Sumner T. Bernstein ’49 of Portland, Maine, died June 24, 2002. He was a partner at Bernstein, Shur, Sawyer and Nelson in Portland. He served on the Portland City Council, chaired the Portland School Committee, was a commissioner and chairman of the Portland Housing Authority, and was a member of the Downtown Portland Corp. Bernstein was also a director of the Maine Bar Foundation and a member of the board of governors of the Maine State Bar Association. In the 1990s, he was an instructor at the University of Maine School of Law. During WWII, he served in the South Pacific in the U.S. Army, attaining the rank of captain.
Malcolm A. Chandler ’49 of Lake Forest, Ill., died July 15, 2001.
Lloyd L. Duxbury Jr. ’49 of St. Paul, Minn., died March 23, 2002. A member of the Minnesota House of Representatives for 18 years, he served as the speaker of the House for eight years. In 1969, President Richard Nixon nominated Duxbury for U.S. attorney for Minnesota, but he declined, and became vice president and attorney-lobbyist for Burlington Northern Railroad. Early in his career, he practiced law in Caledonia.
Harry F. Weyher ’49 of New York City died March 27, 2002. Early in his career, he worked for Cravath, Swaine & Moore and served as special assistant attorney general to the New York State Crime Commission. He then cofounded the New York City firm Olwine, Connelly, Chase, O’Donnell & Weyher and was an adjunct associate professor at New York University School of Law. Later he became of counsel to Hollyer, Brady, Smith, Troxell, Barrett, Rockett, Hines & Mone in New York City, before returning to North Carolina to serve as president of Pioneer Fund, a nonprofit foundation. During WWII, Weyher served in the European theater in the U.S. Army, becoming a first sergeant and earning two battle stars. According to classmate Leon Baker, Weyher “was the first sergeant of a secret 120-member elite intelligence unit, which operated behind enemy lines.” In 1945, while Allied forces were attempting to seize the Arnhem bridge, Weyher entered the deserted town of Remagen and discovered a bridge over the Rhine that had not been destroyed by German troops. “Nine weeks after the initial breakthrough at the Remagen bridge, the German army surrendered,” wrote Baker.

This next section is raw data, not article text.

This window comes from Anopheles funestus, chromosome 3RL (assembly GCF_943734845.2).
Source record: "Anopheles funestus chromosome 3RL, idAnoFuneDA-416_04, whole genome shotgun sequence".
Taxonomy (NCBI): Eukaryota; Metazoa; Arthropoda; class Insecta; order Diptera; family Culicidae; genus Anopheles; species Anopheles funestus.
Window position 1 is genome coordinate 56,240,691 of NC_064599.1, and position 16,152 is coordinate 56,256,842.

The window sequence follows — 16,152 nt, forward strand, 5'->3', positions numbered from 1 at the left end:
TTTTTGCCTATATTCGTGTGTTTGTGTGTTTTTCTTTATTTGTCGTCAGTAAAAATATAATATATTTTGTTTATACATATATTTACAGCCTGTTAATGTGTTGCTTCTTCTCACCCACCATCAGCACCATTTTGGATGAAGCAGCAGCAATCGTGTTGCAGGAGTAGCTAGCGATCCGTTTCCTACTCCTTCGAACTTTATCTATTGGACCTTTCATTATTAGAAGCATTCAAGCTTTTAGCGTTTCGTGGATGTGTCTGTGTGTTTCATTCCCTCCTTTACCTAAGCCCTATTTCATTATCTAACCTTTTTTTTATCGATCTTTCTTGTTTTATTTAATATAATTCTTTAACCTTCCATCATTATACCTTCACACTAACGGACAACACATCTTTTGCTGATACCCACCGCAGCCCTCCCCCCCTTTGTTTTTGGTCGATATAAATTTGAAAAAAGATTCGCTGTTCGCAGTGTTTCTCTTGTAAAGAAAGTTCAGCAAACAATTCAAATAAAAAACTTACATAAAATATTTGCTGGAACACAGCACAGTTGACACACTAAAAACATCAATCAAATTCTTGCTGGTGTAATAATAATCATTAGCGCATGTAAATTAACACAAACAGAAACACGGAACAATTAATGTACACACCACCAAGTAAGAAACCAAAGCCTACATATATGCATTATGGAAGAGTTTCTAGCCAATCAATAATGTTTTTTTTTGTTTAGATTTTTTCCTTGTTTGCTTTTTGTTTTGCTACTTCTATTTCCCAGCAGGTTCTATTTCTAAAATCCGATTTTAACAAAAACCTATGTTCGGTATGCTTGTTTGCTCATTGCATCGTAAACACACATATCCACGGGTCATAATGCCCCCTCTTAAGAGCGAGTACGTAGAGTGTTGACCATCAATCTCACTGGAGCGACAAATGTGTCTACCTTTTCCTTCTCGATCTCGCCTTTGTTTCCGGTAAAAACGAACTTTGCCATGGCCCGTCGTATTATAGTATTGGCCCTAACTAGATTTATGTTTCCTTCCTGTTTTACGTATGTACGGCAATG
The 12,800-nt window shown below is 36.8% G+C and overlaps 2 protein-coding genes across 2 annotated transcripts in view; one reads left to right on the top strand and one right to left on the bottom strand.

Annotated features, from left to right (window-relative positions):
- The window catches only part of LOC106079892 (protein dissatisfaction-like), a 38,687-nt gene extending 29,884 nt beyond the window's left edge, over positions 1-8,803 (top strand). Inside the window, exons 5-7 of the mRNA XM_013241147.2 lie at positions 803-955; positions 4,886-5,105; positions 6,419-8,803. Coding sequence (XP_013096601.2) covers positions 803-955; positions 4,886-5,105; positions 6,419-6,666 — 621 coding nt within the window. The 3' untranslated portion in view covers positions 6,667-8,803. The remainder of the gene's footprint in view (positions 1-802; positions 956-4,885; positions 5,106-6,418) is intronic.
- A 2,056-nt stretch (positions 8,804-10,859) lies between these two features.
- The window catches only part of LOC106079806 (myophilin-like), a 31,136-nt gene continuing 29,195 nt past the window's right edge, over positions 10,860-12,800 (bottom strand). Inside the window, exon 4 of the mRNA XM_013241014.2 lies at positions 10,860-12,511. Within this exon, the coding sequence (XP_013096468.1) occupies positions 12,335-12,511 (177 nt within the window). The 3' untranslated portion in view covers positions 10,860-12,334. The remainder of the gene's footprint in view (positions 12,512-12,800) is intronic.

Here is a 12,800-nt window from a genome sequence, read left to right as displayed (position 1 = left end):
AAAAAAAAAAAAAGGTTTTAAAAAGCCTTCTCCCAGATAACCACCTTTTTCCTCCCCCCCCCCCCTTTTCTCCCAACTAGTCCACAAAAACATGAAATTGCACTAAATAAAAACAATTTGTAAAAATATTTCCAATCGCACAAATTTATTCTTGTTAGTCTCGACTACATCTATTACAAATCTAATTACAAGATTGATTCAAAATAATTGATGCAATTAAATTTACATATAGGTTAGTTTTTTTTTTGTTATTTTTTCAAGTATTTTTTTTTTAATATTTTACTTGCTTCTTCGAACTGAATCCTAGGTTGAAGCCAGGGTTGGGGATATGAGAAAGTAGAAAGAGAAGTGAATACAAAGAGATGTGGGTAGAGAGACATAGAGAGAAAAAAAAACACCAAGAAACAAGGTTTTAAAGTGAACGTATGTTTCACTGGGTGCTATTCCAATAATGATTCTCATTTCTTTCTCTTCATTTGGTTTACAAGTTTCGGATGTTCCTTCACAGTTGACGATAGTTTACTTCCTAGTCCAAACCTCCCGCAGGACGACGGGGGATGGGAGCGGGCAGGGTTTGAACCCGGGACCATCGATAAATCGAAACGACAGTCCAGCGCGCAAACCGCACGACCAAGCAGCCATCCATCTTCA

Richard C. Witt ’49 of Pittsburgh died May 10, 2002. He practiced with Jones, Gregg, Creehan and Gerace in Pittsburgh for 43 years, until his retirement in 2000. He assisted the state attorney general’s office in black lung cases through the 1960s and 1970s. Witt served in the U.S. Army during WWII as a sergeant in the infantry.
Harold L. Biloon ’49-’50 of West Hartford, Conn., died January 28, 2002. He practiced law in Connecticut for 47 years and was a member of the banking law, real estate, and financial institution sections of the Connecticut Bar Association. Biloon served in the U.S. Navy during WWII.
Louis L. D. Dees ’50 of Portsmouth, R.I., died April 4, 2002. He was a minister at the Unitarian Church in Hubbardston, Mass., and the Unitarian Church in Dighton, Mass. He also worked for the Armed Services Technical Information Agency in Washington, D.C., and taught history at George Washington University. In 2001, he and his son-in-law founded Dees & Anderson, a construction company. Dees served in the U.S. Navy during WWII.
Harvey Greenfield ’50 of New York City died July 5, 2002. An active litigator until the time of his death, he was an advocate of stock investors, fighting corporate fraud on their behalf. He practiced securities, tax, and corporate law with various firms in New York City until 1965, when he founded his own firm, where he concentrated on class action securities and derivative litigation. In 1960, he was elected as the youngest president of the Federal Bar Council.
Albert J. Marks Jr. ’50 of West Hartford, Conn., died March 8, 2002. A partner who specialized in residential and commercial real estate at Gilman and Marks in Hartford, Marks served as a member of the West Hartford Town Council and as deputy mayor.
Daniel A. Demarest ’51 of New York City died May 3, 2002. He was a partner of the former law firms Beekman & Bogue and Gaston & Snow, where he specialized in corporate and securities law. Demarest was a trustee of the Lachaise Foundation, and a director of the Bay Foundation, and the Josephine Bay Paul and C. Michael Paul Foundation. He served in the U.S. Army during WWII.
Lawrence L. Gray ’51 of Gainesville, Fla., died December 18, 2001.
F. L. Putnam Jr. ’51 of South Yarmouth, Mass., died May 3, 2002. He was the chairman and senior executive officer of Colonial Gas Co., where he retired in 1999. Previously, he was vice president and general manager of Buzzards Bay Gas Co. and an associate at Palmer and Dodge in Boston. Putnam served as a pilot in the U.S. Army Air Force during WWII, rising to the rank of first lieutenant.